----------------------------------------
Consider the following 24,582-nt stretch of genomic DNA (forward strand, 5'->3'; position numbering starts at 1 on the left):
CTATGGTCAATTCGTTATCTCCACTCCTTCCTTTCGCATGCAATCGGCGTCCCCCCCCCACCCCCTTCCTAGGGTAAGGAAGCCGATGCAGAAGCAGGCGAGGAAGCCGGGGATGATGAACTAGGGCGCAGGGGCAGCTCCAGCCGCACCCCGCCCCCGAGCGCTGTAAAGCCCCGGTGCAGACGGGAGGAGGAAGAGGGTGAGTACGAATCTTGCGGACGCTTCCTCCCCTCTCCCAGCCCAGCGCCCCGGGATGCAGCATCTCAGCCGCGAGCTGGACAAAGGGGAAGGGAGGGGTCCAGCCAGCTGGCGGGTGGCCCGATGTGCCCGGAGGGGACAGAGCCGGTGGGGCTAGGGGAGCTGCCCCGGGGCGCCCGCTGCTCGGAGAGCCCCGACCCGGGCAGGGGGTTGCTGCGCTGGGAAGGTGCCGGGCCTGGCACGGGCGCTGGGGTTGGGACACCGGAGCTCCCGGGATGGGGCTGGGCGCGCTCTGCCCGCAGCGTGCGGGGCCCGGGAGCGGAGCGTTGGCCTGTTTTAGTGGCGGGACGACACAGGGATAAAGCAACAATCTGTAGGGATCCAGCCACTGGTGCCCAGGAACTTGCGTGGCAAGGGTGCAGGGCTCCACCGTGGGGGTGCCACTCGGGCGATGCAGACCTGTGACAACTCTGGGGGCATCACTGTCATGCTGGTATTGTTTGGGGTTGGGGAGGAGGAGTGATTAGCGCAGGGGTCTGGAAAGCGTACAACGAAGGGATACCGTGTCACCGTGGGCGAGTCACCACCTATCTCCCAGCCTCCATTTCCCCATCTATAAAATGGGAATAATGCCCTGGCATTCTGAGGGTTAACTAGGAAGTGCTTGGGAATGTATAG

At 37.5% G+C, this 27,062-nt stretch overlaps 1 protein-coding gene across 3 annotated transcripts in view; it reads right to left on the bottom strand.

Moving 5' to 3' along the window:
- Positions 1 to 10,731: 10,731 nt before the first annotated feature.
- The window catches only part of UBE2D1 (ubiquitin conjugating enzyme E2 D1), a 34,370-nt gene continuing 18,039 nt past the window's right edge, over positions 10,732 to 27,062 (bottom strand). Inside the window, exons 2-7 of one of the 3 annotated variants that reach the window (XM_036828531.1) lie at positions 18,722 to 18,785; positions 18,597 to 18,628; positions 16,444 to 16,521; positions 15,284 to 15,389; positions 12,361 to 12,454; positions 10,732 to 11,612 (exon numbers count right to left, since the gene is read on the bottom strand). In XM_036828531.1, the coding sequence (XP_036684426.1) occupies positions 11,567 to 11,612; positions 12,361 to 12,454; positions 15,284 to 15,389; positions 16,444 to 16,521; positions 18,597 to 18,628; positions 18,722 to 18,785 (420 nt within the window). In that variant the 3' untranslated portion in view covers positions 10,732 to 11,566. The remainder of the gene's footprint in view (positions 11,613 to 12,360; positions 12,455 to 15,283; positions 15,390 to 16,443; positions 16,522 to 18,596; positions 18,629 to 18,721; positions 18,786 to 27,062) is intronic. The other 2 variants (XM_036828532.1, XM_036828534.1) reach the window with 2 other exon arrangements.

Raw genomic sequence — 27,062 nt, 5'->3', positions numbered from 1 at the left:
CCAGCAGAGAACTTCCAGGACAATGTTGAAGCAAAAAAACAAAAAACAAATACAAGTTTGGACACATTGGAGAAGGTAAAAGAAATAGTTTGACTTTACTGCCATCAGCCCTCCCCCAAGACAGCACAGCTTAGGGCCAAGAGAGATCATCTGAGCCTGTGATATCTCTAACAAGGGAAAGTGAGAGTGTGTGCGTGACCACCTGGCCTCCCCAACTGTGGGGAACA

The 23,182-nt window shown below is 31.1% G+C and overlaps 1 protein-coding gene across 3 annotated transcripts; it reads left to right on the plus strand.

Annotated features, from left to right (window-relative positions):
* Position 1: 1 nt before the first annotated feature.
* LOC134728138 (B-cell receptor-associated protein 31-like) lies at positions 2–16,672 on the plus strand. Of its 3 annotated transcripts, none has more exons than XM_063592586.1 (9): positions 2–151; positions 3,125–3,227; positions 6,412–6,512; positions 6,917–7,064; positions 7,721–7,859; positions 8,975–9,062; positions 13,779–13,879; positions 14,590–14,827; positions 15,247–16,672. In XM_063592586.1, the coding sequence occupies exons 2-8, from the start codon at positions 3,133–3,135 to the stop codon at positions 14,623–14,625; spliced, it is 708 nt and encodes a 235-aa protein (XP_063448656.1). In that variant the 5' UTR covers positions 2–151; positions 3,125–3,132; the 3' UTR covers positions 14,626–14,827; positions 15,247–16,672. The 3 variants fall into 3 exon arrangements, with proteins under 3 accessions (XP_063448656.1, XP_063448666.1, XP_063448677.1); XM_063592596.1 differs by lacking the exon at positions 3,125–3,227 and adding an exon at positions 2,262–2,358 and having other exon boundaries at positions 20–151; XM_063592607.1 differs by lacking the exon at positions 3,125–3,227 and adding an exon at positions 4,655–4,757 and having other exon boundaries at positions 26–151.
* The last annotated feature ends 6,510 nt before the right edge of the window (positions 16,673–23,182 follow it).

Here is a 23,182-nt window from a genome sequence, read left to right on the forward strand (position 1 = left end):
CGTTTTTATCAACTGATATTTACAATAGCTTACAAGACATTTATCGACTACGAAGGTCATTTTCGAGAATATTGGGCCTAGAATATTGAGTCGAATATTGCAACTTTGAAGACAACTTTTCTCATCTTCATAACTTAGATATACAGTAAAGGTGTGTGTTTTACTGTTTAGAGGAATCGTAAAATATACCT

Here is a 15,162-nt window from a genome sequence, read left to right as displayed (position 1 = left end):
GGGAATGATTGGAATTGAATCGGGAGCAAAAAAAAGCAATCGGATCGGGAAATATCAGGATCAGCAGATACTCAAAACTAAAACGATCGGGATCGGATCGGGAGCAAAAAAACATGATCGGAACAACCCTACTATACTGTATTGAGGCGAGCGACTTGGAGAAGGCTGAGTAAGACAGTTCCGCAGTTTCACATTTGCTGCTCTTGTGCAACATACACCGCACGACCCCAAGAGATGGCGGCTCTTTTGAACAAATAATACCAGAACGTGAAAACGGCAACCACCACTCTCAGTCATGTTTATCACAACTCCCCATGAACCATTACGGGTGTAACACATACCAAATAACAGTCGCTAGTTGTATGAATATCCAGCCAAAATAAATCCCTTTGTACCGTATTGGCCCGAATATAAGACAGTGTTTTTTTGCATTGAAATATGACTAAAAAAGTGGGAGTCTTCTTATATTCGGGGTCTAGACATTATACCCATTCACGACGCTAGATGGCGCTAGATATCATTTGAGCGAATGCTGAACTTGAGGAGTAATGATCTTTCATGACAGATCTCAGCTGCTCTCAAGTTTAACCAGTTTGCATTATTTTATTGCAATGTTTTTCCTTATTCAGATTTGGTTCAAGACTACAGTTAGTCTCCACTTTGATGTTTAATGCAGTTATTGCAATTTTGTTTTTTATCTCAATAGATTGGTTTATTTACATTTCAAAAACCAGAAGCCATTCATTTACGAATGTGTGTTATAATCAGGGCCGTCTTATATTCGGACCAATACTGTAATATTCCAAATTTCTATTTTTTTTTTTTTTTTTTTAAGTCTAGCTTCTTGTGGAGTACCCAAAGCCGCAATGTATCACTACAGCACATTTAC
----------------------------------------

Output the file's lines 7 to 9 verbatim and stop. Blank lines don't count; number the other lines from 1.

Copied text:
Raw genomic sequence — 27,062 nt, 5'->3', positions numbered from 1 at the left:
CCAGCAGAGAACTTCCAGGACAATGTTGAAGCAAAAAAACAAAAAACAAATACAAGTTTGGACACATTGGAGAAGGTAAAAGAAATAGTTTGACTTTACTGCCATCAGCCCTCCCCCAAGACAGCACAGCTTAGGGCCAAGAGAGATCATCTGAGCCTGTGATATCTCTAACAAGGGAAAGTGAGAGTGTGTGCGTGACCACCTGGCCTCCCCAACTGTGGGGAACA

The 23,182-nt window shown below is 31.1% G+C and overlaps 1 protein-coding gene across 3 annotated transcripts; it reads left to right on the plus strand.